Snow blast means long hours for road crews
It would have been a little easier to deal with Mother Nature, if she had cooperated just a bit.
But she didn’t. That’s what county road crews found when they came to work on Thursday morning.
The day for them started at 5:30 a.m. and ended at 10:30 that night.
“We were trying to wait for the snow to die down,” Lawrence County Engineer Doug Cade said. “But it kept coming.
By10:30 a.m. Cade admitted it was an uphill battle. Already three trucks had skidded into ditches. There are 12 snow routes with crews dispersed simultaneously through the county — 10 are trucks and two are motor graders.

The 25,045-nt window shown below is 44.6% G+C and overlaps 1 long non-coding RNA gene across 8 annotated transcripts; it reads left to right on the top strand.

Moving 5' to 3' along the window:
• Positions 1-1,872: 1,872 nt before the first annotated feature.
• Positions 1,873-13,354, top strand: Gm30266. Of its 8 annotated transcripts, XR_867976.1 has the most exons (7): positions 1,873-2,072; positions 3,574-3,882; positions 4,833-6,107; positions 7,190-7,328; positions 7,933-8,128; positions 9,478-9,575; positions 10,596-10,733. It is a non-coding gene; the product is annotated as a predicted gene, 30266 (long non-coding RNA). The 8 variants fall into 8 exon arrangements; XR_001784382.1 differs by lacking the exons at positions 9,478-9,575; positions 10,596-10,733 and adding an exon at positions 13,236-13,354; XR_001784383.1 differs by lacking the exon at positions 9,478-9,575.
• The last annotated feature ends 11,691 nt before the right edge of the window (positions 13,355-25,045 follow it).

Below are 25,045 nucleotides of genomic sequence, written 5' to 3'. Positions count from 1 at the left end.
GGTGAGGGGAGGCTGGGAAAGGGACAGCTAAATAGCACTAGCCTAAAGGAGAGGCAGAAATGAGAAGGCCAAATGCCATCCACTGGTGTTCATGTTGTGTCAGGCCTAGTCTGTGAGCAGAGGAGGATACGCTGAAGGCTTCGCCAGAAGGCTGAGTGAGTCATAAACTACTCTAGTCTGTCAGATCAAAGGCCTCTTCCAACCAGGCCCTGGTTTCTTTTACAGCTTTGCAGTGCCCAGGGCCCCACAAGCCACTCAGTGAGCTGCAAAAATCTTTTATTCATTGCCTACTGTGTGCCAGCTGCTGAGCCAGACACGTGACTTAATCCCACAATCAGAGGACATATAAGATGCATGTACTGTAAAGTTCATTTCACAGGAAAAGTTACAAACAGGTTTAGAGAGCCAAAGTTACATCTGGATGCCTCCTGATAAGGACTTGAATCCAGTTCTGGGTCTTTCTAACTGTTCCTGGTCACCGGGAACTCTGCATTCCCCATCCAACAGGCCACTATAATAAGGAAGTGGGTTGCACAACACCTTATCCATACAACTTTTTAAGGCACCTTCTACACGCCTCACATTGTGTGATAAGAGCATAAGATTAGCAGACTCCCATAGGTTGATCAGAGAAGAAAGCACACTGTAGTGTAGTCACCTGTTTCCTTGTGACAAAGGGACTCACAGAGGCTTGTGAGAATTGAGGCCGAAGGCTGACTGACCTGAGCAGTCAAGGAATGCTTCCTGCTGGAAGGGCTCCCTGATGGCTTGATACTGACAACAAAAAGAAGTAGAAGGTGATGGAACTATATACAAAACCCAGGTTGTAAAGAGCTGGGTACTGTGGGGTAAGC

On top of the snow many of the roads had been flooded, adding more ice to the cleanup. First efforts just concentrated on getting up the snow.
“We put salt and material down, but it is snowing so fast, we plow over it,” Cade said.
The Lawrence County Sheriff declared the weather had caused a Level 2 emergency, meaning roadways are hazardous with drifted snow and possible ice. Extreme caution in driving is advised. As of this morning that classification remained.
Crews were out on a long day on Thursday with more of the same expected for today.
“We work as long as we can, as long as we are physically able,” Cade said. “Sometimes it is eight hours or 14. We try not to work many 14-hour days. Just because people get so exhausted.”